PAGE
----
U. of I. issues new design for academic and research hub at The 78
Part of a $500 million statewide effort to promote innovation, the new home for the Discovery Partners Institute is expected to be finished in 2026.
Knowing that a casino won’t be a next-door neighbor, the University of Illinois and developer Related Midwest have laid out a new design and ambitions for the planned technology and research hub on the development site known as The 78.
The university’s Discovery Partners Institute will anchor the planned complex with a flashy new building on the southern portion of the 62-acre property, an old rail yard south of the Loop that has been vacant for decades. The 78 was a finalist site for a Chicago casino but wasn’t selected.
The DPI building has been trimmed slightly in size, with its bright steel-and-glass look simplified from an earlier, bulbous profile. But it still will provide about 200,000 square feet of office, lab and event space to support young researchers and business startups.
Under the new arrangement, it will be part of a five-building complex that will include a student union-type building for the U. of I., wet labs and other space leased to businesses, said Curt Bailey, president of Related Midwest. He said construction should start in 2024, with completion in 2026.
Bailey acknowledged when a casino was in the mix, it complicated matters for U. of I. officials, who wondered if gambling and entertainment would mesh well with academics. “Certainly, there were factions of the group that had concerns about that,” Bailey said.
However, he said the prospect of a casino generated attention and excitement about The 78. Without a casino, the university was eager to expand its plans, he said. “I liken it to running a marathon and not winning. Even though you didn’t win, you trained and you’re in good shape,” Bailey said.
The additional commercial buildings will be grouped along The 78’s riverfront and will include attractions such as a brewpub for students’ study breaks, Bailey said.
The DPI building is part of a $500 million state pledge to build innovation centers at public universities statewide. Planners hope the facilities bring more people into technological and scientific research — and that they put their degrees to work in Illinois instead of other states. The U. of I. also is committing $500 million, a sum that includes private donations, making the total outlay $1 billion.
Bill Jackson, executive director of DPI, confirmed Bailey’s point that the possibility of a casino affected the university’s plans. “It caused some pause but not worry,” he said. “We worked our way through it with Related and Related has been a great partner.”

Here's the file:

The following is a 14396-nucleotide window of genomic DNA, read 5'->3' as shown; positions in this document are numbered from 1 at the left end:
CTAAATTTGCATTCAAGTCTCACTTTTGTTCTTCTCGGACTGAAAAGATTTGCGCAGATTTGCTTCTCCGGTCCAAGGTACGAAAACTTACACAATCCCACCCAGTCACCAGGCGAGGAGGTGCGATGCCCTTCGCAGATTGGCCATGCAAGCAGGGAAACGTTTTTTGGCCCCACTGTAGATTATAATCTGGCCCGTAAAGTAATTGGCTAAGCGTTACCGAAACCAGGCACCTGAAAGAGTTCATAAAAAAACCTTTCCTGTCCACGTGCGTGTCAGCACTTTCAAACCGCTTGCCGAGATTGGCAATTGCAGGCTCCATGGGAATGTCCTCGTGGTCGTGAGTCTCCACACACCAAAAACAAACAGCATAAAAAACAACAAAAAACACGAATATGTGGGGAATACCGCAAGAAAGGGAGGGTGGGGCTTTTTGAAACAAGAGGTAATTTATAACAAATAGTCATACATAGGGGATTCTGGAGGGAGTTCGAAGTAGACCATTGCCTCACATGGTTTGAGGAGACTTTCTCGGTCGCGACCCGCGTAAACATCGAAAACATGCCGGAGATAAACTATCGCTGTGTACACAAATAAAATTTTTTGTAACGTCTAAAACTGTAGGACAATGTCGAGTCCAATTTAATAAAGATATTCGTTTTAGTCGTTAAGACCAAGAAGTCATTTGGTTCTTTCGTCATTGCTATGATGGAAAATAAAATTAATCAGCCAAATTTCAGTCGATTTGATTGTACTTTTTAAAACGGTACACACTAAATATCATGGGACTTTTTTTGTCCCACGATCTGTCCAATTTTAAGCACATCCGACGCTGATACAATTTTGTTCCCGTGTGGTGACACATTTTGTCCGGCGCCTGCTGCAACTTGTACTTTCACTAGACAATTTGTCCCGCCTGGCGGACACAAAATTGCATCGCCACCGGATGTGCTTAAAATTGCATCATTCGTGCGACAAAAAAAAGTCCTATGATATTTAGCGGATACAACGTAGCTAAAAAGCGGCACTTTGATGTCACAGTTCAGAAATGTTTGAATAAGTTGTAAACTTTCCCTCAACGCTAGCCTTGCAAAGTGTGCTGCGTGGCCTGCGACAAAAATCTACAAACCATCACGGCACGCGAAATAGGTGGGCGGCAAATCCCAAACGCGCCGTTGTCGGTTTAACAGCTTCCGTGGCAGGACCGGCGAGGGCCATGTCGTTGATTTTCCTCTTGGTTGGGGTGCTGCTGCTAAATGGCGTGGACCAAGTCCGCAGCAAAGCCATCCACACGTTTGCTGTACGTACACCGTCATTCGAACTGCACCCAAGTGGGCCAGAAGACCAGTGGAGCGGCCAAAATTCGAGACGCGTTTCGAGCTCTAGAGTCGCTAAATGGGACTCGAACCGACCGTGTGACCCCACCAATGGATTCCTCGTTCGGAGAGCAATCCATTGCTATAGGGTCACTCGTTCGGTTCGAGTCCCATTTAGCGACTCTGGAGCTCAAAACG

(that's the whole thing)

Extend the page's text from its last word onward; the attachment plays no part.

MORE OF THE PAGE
Jackson said the new DPI building will save more than $80 million compared with a prior design and is now budgeted at about $300 million, subject to change because of inflation. He said the university’s financial role in the four additional buildings is to be determined.
Gov. J.B. Pritzker, in announcing the revised plans Friday, said it would produce a world-class innovation hub in the heart of Chicago. Before becoming governor, the billionaire was a prime organizer and funder of technology hub 1871 and the startups that came from it.
The eight-story DPI buildingwill create connections to the neighboring communities and future phases of The 78, officials said. The base will include space available to the public and include a café and auditorium. Its entry will be near 15th and Wells streets.
The architectural firms OMA and Jacobs collaborated on the design. The landscape will feature a Richard Hunt sculpture.
The 78 is bounded by Roosevelt Road, Clark Street, 16th Street and the South Branch of the Chicago River.
“DPI’s ambition is to propel Chicago forward toward its destiny as the preeminent and inclusive tech city built on partnerships,” said Tim Killeen, president of the U. of I. System.
Jackson said he’s particularly fond of a central atrium in the DPI design that will provide space for students, faculty and researchers to interact. “Our architects describe our central atrium as an ‘active collision zone,’ and I love that,” Jackson said.
Bailey said the research center will generate interest in residential development, which he envisions as a later phase of growth at The 78. He said he plans a residential building that would appeal to students and faculty attracted to DPI.
DPI also announced partnerships with technology service firm Interapt and CVS Health. It will lead to a program providing up to 2,500 individuals with tuition-free technology training and paid apprenticeships. CVS said it will hire 200 enrollees over the next three years.